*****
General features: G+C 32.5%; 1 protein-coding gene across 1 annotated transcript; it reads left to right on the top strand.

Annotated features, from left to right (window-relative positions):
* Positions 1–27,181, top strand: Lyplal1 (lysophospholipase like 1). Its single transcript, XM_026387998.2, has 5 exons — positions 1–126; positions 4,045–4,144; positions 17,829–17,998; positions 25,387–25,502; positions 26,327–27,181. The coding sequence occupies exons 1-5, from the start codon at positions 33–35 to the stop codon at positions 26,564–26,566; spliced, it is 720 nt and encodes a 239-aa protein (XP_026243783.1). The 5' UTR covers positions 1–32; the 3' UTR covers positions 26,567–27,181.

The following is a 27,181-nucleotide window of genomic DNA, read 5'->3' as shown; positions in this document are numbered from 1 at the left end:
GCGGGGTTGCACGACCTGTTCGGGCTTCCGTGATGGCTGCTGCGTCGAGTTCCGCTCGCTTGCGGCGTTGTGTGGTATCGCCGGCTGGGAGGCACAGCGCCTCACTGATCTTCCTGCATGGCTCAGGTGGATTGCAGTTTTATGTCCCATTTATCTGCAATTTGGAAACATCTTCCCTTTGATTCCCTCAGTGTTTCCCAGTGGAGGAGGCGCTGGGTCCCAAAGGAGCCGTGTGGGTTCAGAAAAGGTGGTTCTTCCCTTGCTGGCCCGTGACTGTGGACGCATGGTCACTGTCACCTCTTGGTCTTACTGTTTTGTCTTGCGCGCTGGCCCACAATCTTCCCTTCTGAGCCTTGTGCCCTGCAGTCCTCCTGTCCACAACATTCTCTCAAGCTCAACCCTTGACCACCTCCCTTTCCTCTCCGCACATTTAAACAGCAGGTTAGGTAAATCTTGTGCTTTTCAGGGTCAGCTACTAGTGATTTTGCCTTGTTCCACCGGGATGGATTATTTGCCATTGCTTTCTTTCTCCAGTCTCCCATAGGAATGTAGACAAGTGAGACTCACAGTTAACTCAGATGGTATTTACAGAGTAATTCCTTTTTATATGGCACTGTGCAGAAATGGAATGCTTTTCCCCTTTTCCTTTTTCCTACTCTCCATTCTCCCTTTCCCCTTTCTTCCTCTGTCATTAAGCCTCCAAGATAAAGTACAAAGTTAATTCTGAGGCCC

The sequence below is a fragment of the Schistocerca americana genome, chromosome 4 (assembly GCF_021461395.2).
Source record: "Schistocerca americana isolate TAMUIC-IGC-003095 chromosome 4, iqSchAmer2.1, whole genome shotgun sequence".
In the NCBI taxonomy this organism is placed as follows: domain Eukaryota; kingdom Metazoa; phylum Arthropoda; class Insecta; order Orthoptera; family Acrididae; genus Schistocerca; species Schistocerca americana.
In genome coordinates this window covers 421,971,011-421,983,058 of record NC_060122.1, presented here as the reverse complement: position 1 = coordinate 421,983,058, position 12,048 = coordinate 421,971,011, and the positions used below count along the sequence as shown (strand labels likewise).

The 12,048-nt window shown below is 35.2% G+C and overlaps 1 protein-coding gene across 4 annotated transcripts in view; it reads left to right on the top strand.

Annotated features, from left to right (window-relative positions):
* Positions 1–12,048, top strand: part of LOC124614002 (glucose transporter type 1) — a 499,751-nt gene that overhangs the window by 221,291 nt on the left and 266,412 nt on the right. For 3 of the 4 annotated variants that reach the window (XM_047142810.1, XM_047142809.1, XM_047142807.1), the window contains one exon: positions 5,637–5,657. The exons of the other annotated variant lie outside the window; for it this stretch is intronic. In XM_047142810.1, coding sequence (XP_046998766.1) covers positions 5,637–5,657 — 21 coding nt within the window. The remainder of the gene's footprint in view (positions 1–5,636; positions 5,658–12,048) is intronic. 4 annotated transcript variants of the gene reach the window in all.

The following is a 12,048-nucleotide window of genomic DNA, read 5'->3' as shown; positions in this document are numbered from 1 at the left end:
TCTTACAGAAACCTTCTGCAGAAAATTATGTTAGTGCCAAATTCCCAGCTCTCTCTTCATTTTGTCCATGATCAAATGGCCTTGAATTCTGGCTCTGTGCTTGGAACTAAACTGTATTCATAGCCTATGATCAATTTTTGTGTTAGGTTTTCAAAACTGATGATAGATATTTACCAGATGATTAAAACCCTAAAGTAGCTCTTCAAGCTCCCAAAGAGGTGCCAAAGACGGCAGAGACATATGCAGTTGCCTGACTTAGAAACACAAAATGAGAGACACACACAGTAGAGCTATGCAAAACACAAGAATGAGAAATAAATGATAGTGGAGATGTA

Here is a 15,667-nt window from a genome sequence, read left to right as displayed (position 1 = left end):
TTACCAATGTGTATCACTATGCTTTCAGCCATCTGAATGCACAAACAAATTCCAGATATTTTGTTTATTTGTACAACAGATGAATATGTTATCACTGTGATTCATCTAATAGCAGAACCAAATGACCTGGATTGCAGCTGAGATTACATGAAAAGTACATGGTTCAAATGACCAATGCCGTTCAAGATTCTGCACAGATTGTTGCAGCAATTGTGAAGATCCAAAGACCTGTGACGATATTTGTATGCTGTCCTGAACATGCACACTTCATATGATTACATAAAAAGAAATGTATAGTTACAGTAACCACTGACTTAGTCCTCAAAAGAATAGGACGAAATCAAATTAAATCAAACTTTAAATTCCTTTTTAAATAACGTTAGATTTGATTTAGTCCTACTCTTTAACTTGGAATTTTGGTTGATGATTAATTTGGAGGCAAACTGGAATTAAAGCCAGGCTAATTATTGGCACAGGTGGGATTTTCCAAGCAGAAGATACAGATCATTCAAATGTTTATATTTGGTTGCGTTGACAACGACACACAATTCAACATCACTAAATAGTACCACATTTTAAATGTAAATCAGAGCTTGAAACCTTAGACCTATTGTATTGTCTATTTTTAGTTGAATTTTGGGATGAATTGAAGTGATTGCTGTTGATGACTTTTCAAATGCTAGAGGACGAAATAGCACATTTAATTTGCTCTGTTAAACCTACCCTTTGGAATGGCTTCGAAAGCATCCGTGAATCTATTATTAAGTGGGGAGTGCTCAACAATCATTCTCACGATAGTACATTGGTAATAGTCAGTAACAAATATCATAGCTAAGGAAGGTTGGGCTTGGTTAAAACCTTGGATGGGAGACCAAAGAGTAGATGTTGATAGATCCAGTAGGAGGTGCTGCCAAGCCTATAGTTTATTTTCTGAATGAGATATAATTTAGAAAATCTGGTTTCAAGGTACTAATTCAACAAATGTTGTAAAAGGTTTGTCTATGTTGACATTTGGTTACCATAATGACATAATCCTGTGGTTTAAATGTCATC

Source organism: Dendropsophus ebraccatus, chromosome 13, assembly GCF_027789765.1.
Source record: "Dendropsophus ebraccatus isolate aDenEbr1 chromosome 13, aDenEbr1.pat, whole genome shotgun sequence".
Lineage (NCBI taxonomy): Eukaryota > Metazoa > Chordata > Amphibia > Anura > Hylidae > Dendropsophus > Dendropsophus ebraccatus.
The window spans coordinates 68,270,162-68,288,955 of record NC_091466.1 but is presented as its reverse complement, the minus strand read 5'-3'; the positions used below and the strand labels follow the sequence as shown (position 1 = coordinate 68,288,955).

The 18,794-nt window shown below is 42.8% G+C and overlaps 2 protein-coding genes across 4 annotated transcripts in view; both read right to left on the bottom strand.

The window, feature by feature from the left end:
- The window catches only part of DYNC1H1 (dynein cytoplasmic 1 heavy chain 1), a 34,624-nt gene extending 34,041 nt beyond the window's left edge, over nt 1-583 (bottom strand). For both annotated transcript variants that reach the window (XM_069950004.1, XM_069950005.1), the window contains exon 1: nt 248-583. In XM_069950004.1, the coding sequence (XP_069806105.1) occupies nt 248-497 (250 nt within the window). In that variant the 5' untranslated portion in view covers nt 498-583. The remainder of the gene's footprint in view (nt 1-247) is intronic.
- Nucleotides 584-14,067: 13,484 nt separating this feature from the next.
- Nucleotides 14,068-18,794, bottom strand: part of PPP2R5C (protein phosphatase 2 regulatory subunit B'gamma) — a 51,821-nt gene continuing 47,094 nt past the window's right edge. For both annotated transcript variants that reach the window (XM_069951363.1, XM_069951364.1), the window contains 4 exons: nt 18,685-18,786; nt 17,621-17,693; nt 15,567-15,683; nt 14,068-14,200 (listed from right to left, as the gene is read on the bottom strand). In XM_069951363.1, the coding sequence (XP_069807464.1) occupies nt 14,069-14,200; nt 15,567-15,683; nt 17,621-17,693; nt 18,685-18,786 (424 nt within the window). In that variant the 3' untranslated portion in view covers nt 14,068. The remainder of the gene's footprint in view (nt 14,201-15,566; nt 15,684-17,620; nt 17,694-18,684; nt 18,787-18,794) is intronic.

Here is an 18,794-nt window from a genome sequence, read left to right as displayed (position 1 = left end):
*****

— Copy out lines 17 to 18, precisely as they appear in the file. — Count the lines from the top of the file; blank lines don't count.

Source organism: Dendropsophus ebraccatus, chromosome 13, assembly GCF_027789765.1.
Source record: "Dendropsophus ebraccatus isolate aDenEbr1 chromosome 13, aDenEbr1.pat, whole genome shotgun sequence".